Two summers ago, just after my 19th birthday, I said no to my family for the first time and cut them off forever.
Prior to settling in the suburbs of East Anglia, my family – my parents and I – had moved around India, Saudi Arabia and the UK. By the time we had permanently moved into Essex, I was enrolled at my local grammar school, at which I had three friends of colour from the ages of 11 to 18. I endured enough racism from students and teachers to fill multiple books. But I think that is a fundamental experience for all students of colour, especially those growing up in the white countryside. At that time, I was aware of my race and of the existence of racism but did not have the words to describe or understand racism in its true sense. The micro and macroaggressions went over my head. But as I grew older I began to get the feeling there was something different about my experience.
When I spent time with my white friends and their families I noticed that they spoke to each other. It was very strange. Whether in their houses, over the phone, or in the car, I noticed that my white friends would talk to their parents and vice versa – about small things, such as needing lifts, and big things, such as their feelings. It shocked me that these conversations were reciprocal, and so ordinary. One would say something and the other seemed to listen and respond appropriately.
One of the most surreal experiences I ever had as a teenager was to watch my friend ask her dad if she could change the channel that he had chosen on the radio while driving home from school one afternoon. I remember listening with surprise as he said “yes”, and she then proceeded to move through the different channels for what felt like an eternity. Every time she moved through a station and onto the next, my confusion turned a little bit more into terror. Wasn’t he going to shout at her? She had dared to not only speak to him, but to challenge his choice, change the channel and take her time choosing it too. Nothing happened. I put this down to the idiosyncrasies of white people. I had grown up watching white people eat plain boiled carrots and wear their shoes inside their houses. I figured this was another strange habit – for children to be rude enough to question their parents.
This observation repeated itself many times. My white friends went on family holidays and out for dinner with their parents. My white friends ate dinner with their parents at home, all neat around a table. My white friends celebrated birthdays and holidays with their parents. My white friends saw each other’s parents at events. My white friends interacted with their parents on purpose, even when they didn’t absolutely need to. I hid from my parents as much as I could. I moved around my house as quietly as I could and spoke as little as I could because my house was a house of mirrors in which anything I said or did, no matter how small – an accidentally loud footstep, being in the wrong corridor, or a spoon in the wrong drawer – could be distorted, taken out of my control and twisted into a reason for violence. My parents lived together but did not speak to each other, and ignored me for months at a time unless I was needed as an “emotional punching bag”, as my mother described me. This is just a small facet of the abuse I survived as a child at home.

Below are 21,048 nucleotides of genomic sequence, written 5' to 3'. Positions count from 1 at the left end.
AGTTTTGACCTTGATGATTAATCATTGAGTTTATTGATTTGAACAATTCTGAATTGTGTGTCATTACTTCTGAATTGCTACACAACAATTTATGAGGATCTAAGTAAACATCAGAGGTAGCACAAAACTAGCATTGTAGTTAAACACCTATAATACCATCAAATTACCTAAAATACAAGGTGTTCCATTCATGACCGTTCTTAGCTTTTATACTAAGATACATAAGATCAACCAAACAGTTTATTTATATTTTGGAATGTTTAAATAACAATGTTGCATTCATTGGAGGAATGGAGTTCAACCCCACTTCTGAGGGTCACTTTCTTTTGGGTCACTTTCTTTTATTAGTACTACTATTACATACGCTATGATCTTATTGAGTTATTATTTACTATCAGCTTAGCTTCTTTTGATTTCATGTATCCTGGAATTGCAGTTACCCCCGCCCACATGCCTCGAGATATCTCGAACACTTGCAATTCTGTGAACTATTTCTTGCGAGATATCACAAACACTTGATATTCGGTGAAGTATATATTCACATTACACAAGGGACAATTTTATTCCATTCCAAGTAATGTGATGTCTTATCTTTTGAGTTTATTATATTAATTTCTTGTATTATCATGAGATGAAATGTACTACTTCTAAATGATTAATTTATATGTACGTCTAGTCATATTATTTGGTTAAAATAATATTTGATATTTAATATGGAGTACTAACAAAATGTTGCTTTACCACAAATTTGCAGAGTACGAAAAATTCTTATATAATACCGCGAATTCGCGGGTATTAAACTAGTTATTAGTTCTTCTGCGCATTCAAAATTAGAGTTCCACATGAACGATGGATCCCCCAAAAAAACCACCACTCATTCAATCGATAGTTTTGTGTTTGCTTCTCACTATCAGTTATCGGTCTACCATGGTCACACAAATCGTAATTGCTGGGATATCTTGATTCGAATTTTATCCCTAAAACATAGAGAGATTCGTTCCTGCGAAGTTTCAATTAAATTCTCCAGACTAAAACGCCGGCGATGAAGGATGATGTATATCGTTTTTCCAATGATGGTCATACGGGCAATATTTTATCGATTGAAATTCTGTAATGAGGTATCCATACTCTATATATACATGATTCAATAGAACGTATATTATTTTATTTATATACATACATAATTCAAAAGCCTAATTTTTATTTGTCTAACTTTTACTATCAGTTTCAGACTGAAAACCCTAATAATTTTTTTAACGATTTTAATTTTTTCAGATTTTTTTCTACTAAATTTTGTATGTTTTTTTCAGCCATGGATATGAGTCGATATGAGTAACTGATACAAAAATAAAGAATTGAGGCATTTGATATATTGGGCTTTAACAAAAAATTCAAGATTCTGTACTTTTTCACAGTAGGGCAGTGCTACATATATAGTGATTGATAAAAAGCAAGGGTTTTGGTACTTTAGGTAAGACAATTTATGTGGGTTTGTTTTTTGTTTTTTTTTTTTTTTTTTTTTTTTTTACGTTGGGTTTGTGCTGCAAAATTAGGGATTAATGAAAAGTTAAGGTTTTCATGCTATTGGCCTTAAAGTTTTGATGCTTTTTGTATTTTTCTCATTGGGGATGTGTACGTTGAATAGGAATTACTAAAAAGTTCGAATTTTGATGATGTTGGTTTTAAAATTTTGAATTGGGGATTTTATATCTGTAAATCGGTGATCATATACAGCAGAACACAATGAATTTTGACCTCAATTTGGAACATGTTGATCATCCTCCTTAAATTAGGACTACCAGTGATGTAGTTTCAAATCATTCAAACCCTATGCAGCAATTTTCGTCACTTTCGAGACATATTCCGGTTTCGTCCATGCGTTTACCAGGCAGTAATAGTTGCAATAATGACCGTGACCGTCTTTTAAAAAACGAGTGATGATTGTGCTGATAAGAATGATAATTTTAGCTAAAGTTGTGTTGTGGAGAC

I did not know then that it was abuse. No child does. Abuse works partly because the abuser is able to groom their victim and society around them. It might sound nonsensical that I was able to deny my own reality and assume that love between parent and child was a frivolous white trait. But my parents consistently told me that the way things were was the Asian way, and to fight it was to deny my heritage and choose whiteness. Missing Calcutta, and still considering myself Indian, this prospect was my worst fear. I realise now that this was a subtle but common method of threat and indoctrination used by abusers. I had only one other Asian friend for reference as to how families that looked like mine functioned, and I thought she was the strange one, when she laughed with her mum and had back and forth conversations with her. And white people were always treating me like I was savage anyway. I believed everything white supremacy fed me, about brown people being backwards, emotionally stunted people who marry their daughters off at the age of 13 and aren’t really human. So I came to adopt that strongest of coping mechanisms: denial.